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Some patients can have symptoms
if it's very progressive.
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Symptoms such as abdominal
pain because when the cells
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grow they also grow in the spleen.
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Loss of appetite; they can be fatigued.
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If it's very progressive they can have
anemia, or have fever, or infection.
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Small lymphocytic lymphoma and chronic
lymphocytic leukemia are actually the same
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disease that manifest
a little differently.
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If the majority of the disease
is being with lymph nodes or
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spleen then we call it
small lymphocytic lymphoma.
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If the bone marrow and
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blood are involved then we call
it chronic lymphocytic leukemia.
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Chronic lymphocytic leukemia,
the mutation is a lymphoid origin.
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The cells are growing very slowly; the
majority of the patients are asymptomatic.
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The first presentation can be lumps in
their neck or elsewhere in their body.
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We can treat the leukemia;
we can cure the leukemia.
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We are expecting patients with leukemia to
have a long survival with the treatments
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we have today.
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Acute myeloid leukemia. Rye Brook, NY: Leukemia & Lymphoma Society. (Accessed on November 9, 2018 at https://www.lls.org/leukemia/acute-myeloid-leukemia.)
Birbrair A, Frenette PS. Niche heterogeneity in the bone marrow. Ann NY Acad Sci. 2016 Apr;1370(1):82-96.
Chronic lymphocytic leukemia. Rye Brook, NY: Leukemia & Lymphoma Society. (Accessed on November 9, 2018 at https://www.lls.org/leukemia/chronic-lymphocytic-leukemia.)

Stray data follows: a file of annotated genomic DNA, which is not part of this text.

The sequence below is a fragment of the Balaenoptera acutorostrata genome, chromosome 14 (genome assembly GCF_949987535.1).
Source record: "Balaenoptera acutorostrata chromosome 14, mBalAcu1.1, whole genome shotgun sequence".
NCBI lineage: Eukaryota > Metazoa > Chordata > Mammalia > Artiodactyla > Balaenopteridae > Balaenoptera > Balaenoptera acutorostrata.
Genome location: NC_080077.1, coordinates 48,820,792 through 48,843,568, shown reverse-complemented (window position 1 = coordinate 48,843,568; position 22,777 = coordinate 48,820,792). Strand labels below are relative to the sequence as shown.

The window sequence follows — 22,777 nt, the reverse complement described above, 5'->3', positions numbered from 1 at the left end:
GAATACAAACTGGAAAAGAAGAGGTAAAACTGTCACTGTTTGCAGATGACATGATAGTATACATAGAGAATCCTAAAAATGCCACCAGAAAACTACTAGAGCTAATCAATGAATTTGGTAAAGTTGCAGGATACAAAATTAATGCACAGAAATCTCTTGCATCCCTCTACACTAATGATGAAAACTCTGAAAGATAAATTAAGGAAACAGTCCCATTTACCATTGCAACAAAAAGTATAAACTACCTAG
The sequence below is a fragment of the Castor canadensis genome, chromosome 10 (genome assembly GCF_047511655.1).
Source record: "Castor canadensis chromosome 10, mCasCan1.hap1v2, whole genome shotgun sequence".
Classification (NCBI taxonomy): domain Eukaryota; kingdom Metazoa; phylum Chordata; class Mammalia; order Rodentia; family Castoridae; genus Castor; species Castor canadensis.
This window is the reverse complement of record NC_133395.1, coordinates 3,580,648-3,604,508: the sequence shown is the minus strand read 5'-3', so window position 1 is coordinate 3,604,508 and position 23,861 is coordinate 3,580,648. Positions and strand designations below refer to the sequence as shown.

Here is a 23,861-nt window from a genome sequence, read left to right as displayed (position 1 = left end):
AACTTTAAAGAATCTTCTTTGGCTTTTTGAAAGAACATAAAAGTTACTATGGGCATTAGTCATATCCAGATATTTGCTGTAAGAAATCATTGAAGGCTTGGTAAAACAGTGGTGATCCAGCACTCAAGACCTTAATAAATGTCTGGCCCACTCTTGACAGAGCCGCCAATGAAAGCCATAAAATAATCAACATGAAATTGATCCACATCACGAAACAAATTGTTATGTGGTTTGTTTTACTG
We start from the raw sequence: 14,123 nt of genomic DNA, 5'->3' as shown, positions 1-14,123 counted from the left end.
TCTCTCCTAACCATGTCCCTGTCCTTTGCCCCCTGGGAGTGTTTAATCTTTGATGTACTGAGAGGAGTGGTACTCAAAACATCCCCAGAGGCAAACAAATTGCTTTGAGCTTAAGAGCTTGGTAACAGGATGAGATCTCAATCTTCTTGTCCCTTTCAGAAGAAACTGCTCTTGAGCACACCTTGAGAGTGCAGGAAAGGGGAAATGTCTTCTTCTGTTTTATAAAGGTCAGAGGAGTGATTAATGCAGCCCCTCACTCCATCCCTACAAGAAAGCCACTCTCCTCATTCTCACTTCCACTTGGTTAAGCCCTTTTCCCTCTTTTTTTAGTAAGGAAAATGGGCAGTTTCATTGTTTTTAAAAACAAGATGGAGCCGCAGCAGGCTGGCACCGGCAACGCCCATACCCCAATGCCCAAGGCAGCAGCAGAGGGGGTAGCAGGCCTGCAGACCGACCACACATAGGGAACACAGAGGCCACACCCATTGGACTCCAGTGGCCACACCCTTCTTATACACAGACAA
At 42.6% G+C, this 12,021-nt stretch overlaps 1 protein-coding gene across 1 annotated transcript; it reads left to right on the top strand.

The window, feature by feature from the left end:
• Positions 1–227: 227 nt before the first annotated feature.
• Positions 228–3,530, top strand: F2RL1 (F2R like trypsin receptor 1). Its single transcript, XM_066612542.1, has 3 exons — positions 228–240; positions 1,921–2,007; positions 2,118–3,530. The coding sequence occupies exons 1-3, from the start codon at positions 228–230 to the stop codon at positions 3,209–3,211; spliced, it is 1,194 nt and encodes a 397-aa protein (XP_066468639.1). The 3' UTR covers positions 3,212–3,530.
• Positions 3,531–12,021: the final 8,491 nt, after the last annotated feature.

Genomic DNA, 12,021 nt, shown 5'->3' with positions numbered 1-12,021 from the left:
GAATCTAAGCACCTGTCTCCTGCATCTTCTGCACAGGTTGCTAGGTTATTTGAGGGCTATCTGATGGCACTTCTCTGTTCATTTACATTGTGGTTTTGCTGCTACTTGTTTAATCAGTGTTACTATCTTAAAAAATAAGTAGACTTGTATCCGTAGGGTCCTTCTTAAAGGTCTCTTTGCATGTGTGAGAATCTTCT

Chronic lymphocytic leukemia/small lymphocytic lymphoma. New York, NY: Lymphoma Research Foundation. (Accessed on November 9, 2018 at https://www.lymphoma.org/aboutlymphoma/cll/.)
Chronic myeloid leukemia. Rye Brook, NY: Leukemia & Lymphoma Society. (Accessed on November 9, 2018 at https://www.lls.org/leukemia/chronic-myeloid-leukemia?src1=27336&src2=20032.)
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NCI dictionary of cancer terms: blood stem cell. Rockville, MD: National Cancer Institute. (Accessed on November 9, 2018 at https://www.cancer.gov/publications/dictionaries/cancer-terms/def/blood-stem-cell.)
NCI dictionary of cancer terms: white blood cell. Rockville, MD: National Cancer Institute. (Accessed on November 9, 2018 at https://www.cancer.gov/publications/dictionaries/cancer-terms/def/white-blood-cell.)
What is acute lymphocytic leukemia? Atlanta, GA: American Cancer Society. (Accessed on November 9, 2018 at https://www.cancer.org/cancer/acute-lymphocytic-leukemia/about/what-is-all.html.)
What is chronic lymphocytic leukemia? Atlanta, GA: American Cancer Society. (Accessed on November 9, 2018 at https://www.cancer.org/cancer/chronic-lymphocytic-leukemia/about/what-is-cll.html.)
What is acute myeloid leukemia? Atlanta, GA: American Cancer Society. (Accessed on November 9, 2018 at https://www.cancer.org/cancer/acute-myeloid-leukemia/about/what-is-aml.html.)
What is chronic myeloid leukemia? Atlanta, GA: American Cancer Society. (Accessed on November 9, 2018 at https://www.cancer.org/cancer/chronic-myeloid-leukemia/about/what-is-cml.html.)